Psychologists and psychiatrists consider behavior disordered when it is deviant, distressful, and dysfunctional.
    Deviant varies with context and culture.
    So if one has obsessions and compulsions that are deviant, distressful, and dysfunctional (as in interfering with regular living) then they most likely have OCD.
  • 12. Other Facts
    OCD is more common than schizophrenia, bipolar disorder, and panic disorders according to the National Institute of Mental Health; but is still commonly overlooked by mental health professionals and people who currently have obsessive compulsive disorder.
  • 13. Admitting that I have OCD
    It took me a long time before I could admit to my disorder. I thought of every excuse as to why I had repetitive thoughts and compulsions such as:
    washing my hands repeatedly
    organizing my room into neat stacks
    checking and rechecking my doors
    avoiding each crack on the floor.
  • 14. My First OCD: Washing My Hands
    Every morning I wake up and wash
    my hands. Before I eat I wash my
    hands. Before I go anywhere I wash
    my hands. Its horrible. Although I
    know they are germ free, my hands
    still feel dirty no matter how many
    times I clean and scrub and scrap.
    I try so hard to wash them once
    and move on, but I just cant seem
    to overcome this problem.
  • 15. My Second OCD: Organization
    My room is spotless. I
    get upset when everything
    isn’t orderly. I hate the
    feeling I get when something
    is out of place or when
    a pile is off centered.
    It dictates my life. I’m
    constantly wishing that
    one day I will wake up
    and not care if my room is
    a mess. But one
    can only wish.
  • 16. My Third OCD: Checking My Doors
    I close each door before
    I go to bed. Then I tap each
    door a second time to insure
    that they are truly closed. I
    plan to go to bed at 12 and
    I end up checking doors until
    1 in the morning. I’m always
    exhausted and in fear of the
    door not being completely
    closed. Having this ailment
    eats me inside out. It controls
    every aspect of my life.
  • 17. My Fourth And Final Major OCD: Avoiding Cracks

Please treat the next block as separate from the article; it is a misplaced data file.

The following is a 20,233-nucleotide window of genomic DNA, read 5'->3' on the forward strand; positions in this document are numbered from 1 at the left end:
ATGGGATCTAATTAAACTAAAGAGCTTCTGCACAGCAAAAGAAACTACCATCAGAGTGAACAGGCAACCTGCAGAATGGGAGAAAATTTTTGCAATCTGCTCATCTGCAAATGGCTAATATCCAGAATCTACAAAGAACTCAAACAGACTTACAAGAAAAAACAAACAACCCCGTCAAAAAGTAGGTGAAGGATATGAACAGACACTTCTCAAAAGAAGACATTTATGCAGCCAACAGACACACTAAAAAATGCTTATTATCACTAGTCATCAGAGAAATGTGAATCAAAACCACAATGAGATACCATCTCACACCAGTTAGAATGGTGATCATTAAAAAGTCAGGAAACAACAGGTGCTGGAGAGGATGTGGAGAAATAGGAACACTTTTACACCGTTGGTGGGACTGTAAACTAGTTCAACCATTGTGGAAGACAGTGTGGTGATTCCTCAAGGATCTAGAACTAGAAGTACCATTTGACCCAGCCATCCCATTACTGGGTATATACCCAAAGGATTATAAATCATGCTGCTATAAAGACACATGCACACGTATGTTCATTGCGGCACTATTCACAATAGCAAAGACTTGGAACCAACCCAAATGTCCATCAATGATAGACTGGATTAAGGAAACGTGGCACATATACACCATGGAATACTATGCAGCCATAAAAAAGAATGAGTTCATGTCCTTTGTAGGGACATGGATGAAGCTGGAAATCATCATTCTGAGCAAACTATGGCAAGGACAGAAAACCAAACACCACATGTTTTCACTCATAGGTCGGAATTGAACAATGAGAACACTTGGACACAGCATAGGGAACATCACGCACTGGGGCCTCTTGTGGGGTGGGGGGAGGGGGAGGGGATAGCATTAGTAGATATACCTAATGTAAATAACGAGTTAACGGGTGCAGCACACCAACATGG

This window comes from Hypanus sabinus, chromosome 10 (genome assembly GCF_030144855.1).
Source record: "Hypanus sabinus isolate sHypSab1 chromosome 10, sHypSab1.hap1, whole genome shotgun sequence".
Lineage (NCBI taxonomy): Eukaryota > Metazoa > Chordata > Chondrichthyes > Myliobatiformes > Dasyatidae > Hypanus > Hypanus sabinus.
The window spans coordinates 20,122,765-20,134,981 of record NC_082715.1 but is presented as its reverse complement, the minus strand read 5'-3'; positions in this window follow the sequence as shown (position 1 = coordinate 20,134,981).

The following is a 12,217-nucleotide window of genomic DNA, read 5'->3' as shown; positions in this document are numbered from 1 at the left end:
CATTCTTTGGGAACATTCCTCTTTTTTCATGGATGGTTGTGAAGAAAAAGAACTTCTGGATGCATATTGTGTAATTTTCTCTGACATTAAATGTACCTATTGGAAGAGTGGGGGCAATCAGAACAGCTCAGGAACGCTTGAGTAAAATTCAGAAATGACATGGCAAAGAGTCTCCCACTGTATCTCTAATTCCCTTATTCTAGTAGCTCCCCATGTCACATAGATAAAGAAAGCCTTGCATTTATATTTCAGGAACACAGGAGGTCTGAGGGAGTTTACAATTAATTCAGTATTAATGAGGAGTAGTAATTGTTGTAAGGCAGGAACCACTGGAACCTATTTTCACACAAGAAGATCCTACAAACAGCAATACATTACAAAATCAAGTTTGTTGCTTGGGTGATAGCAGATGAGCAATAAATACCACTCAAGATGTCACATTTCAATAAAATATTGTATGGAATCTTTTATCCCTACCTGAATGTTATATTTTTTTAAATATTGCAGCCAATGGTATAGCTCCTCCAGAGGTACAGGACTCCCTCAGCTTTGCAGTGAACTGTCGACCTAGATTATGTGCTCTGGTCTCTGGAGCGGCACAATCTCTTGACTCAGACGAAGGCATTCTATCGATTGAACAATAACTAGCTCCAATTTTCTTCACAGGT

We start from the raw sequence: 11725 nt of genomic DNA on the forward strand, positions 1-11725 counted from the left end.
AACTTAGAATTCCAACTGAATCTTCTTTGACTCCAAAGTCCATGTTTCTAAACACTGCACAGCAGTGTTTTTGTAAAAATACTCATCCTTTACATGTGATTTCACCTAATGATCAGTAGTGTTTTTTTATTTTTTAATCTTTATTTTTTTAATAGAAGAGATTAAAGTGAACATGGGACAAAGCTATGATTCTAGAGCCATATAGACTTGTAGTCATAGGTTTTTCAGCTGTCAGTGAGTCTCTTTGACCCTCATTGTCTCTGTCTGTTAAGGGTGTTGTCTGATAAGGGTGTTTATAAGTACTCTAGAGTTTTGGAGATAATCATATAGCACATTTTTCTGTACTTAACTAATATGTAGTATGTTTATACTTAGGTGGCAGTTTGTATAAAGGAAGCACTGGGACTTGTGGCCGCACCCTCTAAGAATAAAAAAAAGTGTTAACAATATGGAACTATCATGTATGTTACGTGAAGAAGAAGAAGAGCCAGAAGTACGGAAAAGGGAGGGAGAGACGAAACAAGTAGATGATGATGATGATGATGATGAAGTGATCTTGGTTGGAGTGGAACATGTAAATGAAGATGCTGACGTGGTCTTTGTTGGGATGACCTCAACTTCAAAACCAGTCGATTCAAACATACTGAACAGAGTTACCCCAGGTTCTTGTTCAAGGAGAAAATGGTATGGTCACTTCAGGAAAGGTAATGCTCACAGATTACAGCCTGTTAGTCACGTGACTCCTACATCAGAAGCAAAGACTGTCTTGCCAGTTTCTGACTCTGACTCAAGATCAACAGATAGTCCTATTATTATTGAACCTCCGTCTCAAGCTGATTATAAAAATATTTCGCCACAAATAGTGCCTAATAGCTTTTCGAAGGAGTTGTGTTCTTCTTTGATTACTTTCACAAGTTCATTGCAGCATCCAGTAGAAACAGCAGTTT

I cant walk at a normal pace
    anymore. I check to see where
    each foot lands on the pavement
    before I let it hit the ground. I
    avoid every crack that is visible.
    I cant even walk beside my
    friends comfortably anymore.
    I hate not being able to get up
    from a chair, and walk across
    the room comfortably.
  • 18. My Family
    My family is very
    understanding of my
    disorder. I can tell that
    they get frustrated sometimes,
    but they understand that I
    cant help it. They know that
    I do my best to control my
    obsessions and compulsions.
    They are always attempting
    to get my mind off of my
    obsessions and helping me
    act like a normal 17 year old.
    It would be so hard without them.
  • 19. My Coping Techniques
    I tried Prozac and Zoloft but they didn’t seem to help at all. If anything, they only made my disorder worse because it made me feel like I had no control at all. I hated having to wake up each morning and take a bunch of pills. It made me feel like I was crazy or something, which I am definitely not. I have a problem, yes, but I am not a lunatic. So the pills just were not the way to go. I try to cope by taking one day at a time. Controlling my thoughts and actions one at a time also. It seems to work out ok.
  • 20. My Therapy
    I go to therapy once a week. We discuss my 4 main OCD’s that dictate my life. usually through making goals, I maintain order and control my problem. I get embarrassed when my friends learn that I have to go to a therapist, but that’s just something that I have to deal with. OCD is a constant struggle, but I will continue to fight it until the end.